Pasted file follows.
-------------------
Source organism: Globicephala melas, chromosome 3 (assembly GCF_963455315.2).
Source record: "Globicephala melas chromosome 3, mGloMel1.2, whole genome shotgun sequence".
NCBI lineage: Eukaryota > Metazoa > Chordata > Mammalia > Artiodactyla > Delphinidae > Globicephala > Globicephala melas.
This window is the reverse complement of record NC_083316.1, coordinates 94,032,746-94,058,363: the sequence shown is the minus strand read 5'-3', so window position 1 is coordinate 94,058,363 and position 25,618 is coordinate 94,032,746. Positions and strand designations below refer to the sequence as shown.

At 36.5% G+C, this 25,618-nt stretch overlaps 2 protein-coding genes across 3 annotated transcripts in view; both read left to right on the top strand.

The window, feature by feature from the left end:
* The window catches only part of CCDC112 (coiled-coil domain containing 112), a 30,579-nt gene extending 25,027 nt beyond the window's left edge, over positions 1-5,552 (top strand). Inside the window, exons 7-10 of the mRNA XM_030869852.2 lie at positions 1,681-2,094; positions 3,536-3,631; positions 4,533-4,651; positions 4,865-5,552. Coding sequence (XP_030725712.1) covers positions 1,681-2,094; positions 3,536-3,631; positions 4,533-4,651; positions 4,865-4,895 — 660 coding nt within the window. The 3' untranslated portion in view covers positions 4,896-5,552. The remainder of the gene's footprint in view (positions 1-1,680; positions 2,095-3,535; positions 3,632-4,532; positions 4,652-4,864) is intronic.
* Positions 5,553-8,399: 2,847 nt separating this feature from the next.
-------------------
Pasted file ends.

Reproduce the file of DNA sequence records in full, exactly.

Source organism: Globicephala melas, chromosome 3 (assembly GCF_963455315.2).
Source record: "Globicephala melas chromosome 3, mGloMel1.2, whole genome shotgun sequence".
NCBI lineage: Eukaryota > Metazoa > Chordata > Mammalia > Artiodactyla > Delphinidae > Globicephala > Globicephala melas.
This window is the reverse complement of record NC_083316.1, coordinates 94,032,746-94,058,363: the sequence shown is the minus strand read 5'-3', so window position 1 is coordinate 94,058,363 and position 25,618 is coordinate 94,032,746. Positions and strand designations below refer to the sequence as shown.

At 36.5% G+C, this 25,618-nt stretch overlaps 2 protein-coding genes across 3 annotated transcripts in view; both read left to right on the top strand.

The window, feature by feature from the left end:
* The window catches only part of CCDC112 (coiled-coil domain containing 112), a 30,579-nt gene extending 25,027 nt beyond the window's left edge, over positions 1-5,552 (top strand). Inside the window, exons 7-10 of the mRNA XM_030869852.2 lie at positions 1,681-2,094; positions 3,536-3,631; positions 4,533-4,651; positions 4,865-5,552. Coding sequence (XP_030725712.1) covers positions 1,681-2,094; positions 3,536-3,631; positions 4,533-4,651; positions 4,865-4,895 — 660 coding nt within the window. The 3' untranslated portion in view covers positions 4,896-5,552. The remainder of the gene's footprint in view (positions 1-1,680; positions 2,095-3,535; positions 3,632-4,532; positions 4,652-4,864) is intronic.
* Positions 5,553-8,399: 2,847 nt separating this feature from the next.